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Emma Hooper is a musician and writer. As a musician, her solo project 'Waitress for the Bees' tours internationally and has earned her a Finnish Cultural Knighthood. As an author, she has published short stories, non-fiction pieces, poetry and libretti as well as a number of academic papers. She is a research-lecturer at Bath Spa University, in the Commercial Music department, but goes home to cross-country ski in Canada as much as she can afford.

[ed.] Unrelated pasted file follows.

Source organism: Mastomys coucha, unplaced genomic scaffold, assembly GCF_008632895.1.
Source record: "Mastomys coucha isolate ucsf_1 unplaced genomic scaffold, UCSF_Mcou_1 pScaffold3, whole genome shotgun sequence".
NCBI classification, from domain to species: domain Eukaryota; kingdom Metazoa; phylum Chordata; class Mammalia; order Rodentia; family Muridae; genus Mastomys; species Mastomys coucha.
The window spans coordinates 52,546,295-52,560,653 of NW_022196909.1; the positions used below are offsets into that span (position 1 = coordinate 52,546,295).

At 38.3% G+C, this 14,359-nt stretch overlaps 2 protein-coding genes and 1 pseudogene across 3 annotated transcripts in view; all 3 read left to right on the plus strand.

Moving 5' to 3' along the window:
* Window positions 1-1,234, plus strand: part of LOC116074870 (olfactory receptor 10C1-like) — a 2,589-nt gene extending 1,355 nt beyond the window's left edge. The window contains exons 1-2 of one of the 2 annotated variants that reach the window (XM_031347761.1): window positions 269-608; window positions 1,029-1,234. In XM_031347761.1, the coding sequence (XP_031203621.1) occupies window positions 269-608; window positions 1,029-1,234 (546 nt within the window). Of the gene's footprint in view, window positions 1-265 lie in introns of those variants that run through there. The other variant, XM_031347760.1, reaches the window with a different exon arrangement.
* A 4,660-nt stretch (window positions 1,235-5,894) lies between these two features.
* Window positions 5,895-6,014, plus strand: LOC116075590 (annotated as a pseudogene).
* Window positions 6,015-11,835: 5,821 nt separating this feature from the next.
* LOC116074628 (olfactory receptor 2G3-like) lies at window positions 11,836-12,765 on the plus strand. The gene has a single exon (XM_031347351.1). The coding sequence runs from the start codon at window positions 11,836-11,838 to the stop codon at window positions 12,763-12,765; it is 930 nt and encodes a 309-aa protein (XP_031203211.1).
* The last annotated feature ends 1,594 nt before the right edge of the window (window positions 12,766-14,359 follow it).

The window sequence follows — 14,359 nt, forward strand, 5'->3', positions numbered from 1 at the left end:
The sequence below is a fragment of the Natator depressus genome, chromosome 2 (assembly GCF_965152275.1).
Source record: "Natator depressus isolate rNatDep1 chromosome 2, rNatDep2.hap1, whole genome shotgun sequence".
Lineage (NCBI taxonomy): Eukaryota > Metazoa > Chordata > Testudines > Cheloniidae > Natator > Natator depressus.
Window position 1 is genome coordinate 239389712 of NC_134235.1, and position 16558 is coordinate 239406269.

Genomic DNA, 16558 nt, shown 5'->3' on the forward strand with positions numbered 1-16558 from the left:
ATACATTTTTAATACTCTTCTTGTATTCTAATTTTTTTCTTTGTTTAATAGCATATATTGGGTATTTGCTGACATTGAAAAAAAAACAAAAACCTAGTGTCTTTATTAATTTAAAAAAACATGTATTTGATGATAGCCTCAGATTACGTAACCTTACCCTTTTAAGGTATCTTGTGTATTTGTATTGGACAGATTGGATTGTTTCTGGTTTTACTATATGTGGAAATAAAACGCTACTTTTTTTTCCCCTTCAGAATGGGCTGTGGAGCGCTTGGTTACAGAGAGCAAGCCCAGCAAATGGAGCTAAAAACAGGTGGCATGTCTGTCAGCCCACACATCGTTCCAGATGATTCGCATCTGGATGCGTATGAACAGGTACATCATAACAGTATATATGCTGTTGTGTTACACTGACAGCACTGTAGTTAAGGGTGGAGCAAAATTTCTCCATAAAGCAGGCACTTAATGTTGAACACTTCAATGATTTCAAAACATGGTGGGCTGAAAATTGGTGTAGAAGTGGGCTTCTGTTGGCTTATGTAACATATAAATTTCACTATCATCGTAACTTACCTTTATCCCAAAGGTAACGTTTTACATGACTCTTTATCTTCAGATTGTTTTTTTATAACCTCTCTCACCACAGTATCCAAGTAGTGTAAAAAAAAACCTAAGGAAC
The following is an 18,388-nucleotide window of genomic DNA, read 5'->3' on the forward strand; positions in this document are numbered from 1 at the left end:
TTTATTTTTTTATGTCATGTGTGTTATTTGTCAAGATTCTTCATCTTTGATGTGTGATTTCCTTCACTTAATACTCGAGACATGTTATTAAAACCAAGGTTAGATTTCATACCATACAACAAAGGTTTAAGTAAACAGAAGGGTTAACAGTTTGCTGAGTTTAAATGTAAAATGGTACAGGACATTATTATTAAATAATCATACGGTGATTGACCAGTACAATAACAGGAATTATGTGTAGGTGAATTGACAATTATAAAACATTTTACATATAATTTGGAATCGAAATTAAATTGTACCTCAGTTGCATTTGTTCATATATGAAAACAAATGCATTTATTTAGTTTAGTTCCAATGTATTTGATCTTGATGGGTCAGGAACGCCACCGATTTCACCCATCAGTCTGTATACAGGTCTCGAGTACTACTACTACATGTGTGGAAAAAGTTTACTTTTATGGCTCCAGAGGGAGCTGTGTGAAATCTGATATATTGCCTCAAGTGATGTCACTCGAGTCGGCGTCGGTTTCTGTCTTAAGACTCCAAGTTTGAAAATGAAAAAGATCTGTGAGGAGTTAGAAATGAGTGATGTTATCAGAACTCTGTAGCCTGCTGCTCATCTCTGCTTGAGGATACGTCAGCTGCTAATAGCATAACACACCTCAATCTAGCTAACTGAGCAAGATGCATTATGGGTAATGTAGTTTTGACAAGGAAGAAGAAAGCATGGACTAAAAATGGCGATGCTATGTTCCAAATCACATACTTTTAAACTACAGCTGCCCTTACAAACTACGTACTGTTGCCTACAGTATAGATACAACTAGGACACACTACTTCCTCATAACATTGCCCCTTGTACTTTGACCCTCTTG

Writing that easily equals that of the Booker-winning Richard Flanagan...[and] as readable and gripping as any thriller. Only the thrills offered by this bright new star of literature are metaphysical and unexpected and will leave you thinking on a new level about the connections between men, women and places. * The Times * Beautifully written...this deserves to follow in the footsteps of 2014's big debut novels The Miniaturist and Elizabeth Is Missing. * Daily Express * Intriguing... a clear and beautifully unadorned prose style... Hooper has written an interesting, nuanced and genuinely moving book. * Guardian * Hooper has more or less nailed the 'Amelie' charm with this sweet, disarming story of lasting love...Hooper shows great restraint in balancing the quirky with the universal, blurring the lines between them. This may be the best novel to meaningfully feature windblown dust. Hooper's steady hand creates the perfect setup for the unexpected. To paraphrase Wallace Stevens: A man and a woman are one. Two men, a woman and a coyote are one. * New York Times * Luminous debut...there's a lovely musicality to her prose - care and attention have been spent on the rhythms and melody of her words...wonderfully tender. * Sunday Express * Her debut novel is a magical, big-hearted book about one woman's walk to the sea. If Wes Anderson's stylised dream worlds make you happy, you need a copy of Etta and Otto and Russell and James. * Elle Magazine * A fan of Audrey Niffenegger and Alice Munro, Hooper's sense of playfulness comes across in the book's gentle magical realism' * The Observer * charming, sweet...there is a singing simplicity that cuts through to the heart of things...fresh and touching * Sunday Times * [A] delightful debut novel * Mail on Sunday * Beautifully written...a powerfully moving account. * Sunday Express * Picked as one of the hot authors to watch in 2015. * The Times * A sweet, redemptive message ...Etta's trek as she comes to the end of her life and reckons with the past, has a real and worthwhile dignity to it. * Financial Times * There's a huge buzz around this debut novel. * Red Online * Canadian Emma Hooper is sure to be 2015's face of literary quirk. * Grazia * The friends' life stories unfold in beautifully written, bite-sized chapters that ebb and flow between past and present like the sea Etta is seeking. Unusual, touching and utterly memorable. * Choice Magazine * An irresistibly enchanting debut novel * Booklist * Hooper, with great insight, explores the interactions and connections between spouses and friends - the rivalries, the camaraderie, the joys and tragedies - and reveals the extraordinary lengths to which people will go in the name of love. * Publishers Weekly * This is a quietly powerful story whose dreamlike quality lingers long after the last page is turned. * Library Journal Review * Magical... such wonderfully assured storytelling: it's been a very long time since a book has taken me by the hand - and the heart - as this one has. * Sarah Winman (international bestselling author of When God Was a Rabbit) * Etta and Otto and Russell and James by Emma Hooper is incredibly moving, beautifully written and luminous with wisdom. It is a book that restores one's faith in life even as it deepens its mystery. Wonderful! -- Chris Cleave